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Mobility mega-trends support sustained demand for tyres in Europe

Mobility mega-trends support sustained demand for tyres in Europe
  • Both original equipment and replacement tyre demand in Europe are expected to continue to increase, despite disruption in the personal mobility market
  • Tyre volumes are forecast to grow fastest in Central Europe and Russia & CIS, with slower growth in the largest Western European markets
  • Rapid development of ‘shared’ mobility (car-sharing and ride-hailing) has the potential to disrupt the tyre industry, with the growth of large fleets

By Simon Hodson*

Over the next five years, the European (Europe refers to Western, Central and Eastern Europe, including Russia & CIS, but excludes Turkey which we include in the Middle East & Africa region) passenger car and light truck (PCLT) tyre market is forecast to grow by around 40 million units, reaching a total of 480 million tyres in 2023 (original equipment and replacement segments combined). The market is expected to be held back by declines in the OE market in 2019, before returning to growth over the rest of the period.

The volume of PCLT tyres sold in Western Europe is expected to be relatively static over the period, with little growth in either vehicle assembly (OE demand) or the car parc (RE demand). Central Europe is forecast to see a more substantial increase (average annual growth of +2.8%), partly due to vehicle manufacturers shifting car production to the region to take advantage of lower labour costs. The fastest regional growth, however, is expected in Russia & the CIS, which will see a continuation of the ongoing recovery from the sharp declines of 2015 and 2016.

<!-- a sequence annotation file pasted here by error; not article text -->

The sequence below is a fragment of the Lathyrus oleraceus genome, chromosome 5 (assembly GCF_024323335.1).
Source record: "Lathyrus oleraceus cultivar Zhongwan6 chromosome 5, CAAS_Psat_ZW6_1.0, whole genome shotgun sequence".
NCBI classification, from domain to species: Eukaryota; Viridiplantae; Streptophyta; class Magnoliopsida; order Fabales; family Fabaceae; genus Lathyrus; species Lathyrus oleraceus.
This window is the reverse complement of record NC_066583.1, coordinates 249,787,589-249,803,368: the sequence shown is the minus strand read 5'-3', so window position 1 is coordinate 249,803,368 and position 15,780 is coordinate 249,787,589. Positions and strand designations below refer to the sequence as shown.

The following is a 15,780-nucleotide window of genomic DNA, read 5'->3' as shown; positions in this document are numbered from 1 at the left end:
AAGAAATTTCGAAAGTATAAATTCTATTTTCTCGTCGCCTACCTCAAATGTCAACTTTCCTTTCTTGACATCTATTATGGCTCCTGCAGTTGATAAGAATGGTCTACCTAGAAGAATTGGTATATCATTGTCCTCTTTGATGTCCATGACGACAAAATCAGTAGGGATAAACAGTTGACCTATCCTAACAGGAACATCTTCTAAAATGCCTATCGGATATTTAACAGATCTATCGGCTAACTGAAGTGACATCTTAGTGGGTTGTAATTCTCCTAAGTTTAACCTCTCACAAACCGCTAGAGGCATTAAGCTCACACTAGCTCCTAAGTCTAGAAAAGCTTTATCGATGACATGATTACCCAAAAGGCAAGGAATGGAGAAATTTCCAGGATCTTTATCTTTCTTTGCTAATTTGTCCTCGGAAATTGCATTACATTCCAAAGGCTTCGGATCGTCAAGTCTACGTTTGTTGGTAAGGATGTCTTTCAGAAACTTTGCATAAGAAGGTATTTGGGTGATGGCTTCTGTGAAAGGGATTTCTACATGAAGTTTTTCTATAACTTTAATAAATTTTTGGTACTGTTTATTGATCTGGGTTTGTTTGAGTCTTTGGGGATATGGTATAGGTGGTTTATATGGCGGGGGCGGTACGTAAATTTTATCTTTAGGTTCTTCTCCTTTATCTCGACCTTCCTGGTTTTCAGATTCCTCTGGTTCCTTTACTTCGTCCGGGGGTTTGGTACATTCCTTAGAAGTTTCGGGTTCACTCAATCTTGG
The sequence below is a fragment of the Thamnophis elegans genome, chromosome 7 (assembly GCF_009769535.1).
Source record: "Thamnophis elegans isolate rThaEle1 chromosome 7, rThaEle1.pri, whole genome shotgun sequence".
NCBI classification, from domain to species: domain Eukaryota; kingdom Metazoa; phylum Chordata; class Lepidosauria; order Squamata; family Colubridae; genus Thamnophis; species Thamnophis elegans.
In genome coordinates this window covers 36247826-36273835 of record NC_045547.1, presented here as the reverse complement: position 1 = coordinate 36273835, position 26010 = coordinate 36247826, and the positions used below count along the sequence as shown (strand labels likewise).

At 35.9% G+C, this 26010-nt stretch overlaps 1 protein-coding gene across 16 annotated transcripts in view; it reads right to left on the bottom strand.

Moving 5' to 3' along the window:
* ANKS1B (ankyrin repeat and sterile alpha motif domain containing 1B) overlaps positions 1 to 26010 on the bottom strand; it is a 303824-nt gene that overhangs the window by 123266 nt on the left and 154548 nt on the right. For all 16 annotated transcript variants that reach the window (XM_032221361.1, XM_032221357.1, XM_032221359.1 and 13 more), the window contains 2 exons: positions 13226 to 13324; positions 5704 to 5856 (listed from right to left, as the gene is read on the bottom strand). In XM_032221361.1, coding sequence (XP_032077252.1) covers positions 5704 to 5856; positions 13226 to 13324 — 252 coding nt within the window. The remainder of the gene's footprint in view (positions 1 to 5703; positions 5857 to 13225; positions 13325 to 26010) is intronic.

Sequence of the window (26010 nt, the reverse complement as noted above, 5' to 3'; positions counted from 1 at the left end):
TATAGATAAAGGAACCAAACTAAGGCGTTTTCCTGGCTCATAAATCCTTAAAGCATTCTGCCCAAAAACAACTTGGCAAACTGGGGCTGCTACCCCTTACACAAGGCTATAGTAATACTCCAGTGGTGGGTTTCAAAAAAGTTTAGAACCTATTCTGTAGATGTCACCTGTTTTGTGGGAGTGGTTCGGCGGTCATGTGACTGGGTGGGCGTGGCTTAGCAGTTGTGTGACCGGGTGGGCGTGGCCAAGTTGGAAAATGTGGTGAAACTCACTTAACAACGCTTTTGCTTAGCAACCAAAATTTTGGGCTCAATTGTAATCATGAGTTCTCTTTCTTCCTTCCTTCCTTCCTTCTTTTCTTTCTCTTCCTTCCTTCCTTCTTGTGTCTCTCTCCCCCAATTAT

The ultimate determinant of demand for car tyres is aggregate demand for personal mobility, itself a function of demographic trends and economic activity. Whilst the population of Europe has risen by just 3% in total since 2000, demand for mobility has grown at a significantly faster pace, with passenger car ‘vehicle kilometers travelled’ [the aggregate distance travelled by all passenger cars] increasing by almost a quarter in the same period.

This increased demand for mobility has resulted in steady growth in the European car parc (vehicles in operation, or VIO), and rising incomes have resulted in an increase in vehicle density (cars per 1,000 people). In total the car parc has grown by 45% since 2000.

The faster growth in parc has resulted in a long term decline in the average intensity of vehicle usage. Across Europe as whole, average annual kilometers traveled per car are around 15% less than in 2000.

Economic and demographic trends are expected to remain broadly supportive for continued growth in demand in personal mobility. In the longer term, however, there are expected to be fundamental shifts in how this demand is satisfied.